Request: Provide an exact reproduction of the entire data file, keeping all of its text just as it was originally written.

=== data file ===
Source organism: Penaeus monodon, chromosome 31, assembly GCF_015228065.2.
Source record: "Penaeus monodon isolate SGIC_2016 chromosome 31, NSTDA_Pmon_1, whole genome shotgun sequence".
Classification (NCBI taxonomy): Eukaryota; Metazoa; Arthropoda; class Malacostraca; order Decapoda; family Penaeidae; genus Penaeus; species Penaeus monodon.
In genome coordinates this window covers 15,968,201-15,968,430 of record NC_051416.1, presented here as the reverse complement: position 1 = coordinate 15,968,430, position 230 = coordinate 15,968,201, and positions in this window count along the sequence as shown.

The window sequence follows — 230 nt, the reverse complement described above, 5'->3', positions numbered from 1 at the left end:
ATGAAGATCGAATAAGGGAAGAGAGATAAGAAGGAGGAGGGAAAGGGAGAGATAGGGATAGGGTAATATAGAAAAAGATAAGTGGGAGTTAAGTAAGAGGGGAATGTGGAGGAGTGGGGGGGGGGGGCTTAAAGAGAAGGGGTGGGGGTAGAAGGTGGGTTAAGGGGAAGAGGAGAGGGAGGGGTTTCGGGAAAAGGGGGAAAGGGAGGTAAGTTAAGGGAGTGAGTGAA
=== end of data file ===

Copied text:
Source organism: Penaeus monodon, chromosome 31, assembly GCF_015228065.2.
Source record: "Penaeus monodon isolate SGIC_2016 chromosome 31, NSTDA_Pmon_1, whole genome shotgun sequence".
Classification (NCBI taxonomy): Eukaryota; Metazoa; Arthropoda; class Malacostraca; order Decapoda; family Penaeidae; genus Penaeus; species Penaeus monodon.
In genome coordinates this window covers 15,968,201-15,968,430 of record NC_051416.1, presented here as the reverse complement: position 1 = coordinate 15,968,430, position 230 = coordinate 15,968,201, and positions in this window count along the sequence as shown.

The window sequence follows — 230 nt, the reverse complement described above, 5'->3', positions numbered from 1 at the left end:
ATGAAGATCGAATAAGGGAAGAGAGATAAGAAGGAGGAGGGAAAGGGAGAGATAGGGATAGGGTAATATAGAAAAAGATAAGTGGGAGTTAAGTAAGAGGGGAATGTGGAGGAGTGGGGGGGGGGGGCTTAAAGAGAAGGGGTGGGGGTAGAAGGTGGGTTAAGGGGAAGAGGAGAGGGAGGGGTTTCGGGAAAAGGGGGAAAGGGAGGTAAGTTAAGGGAGTGAGTGAA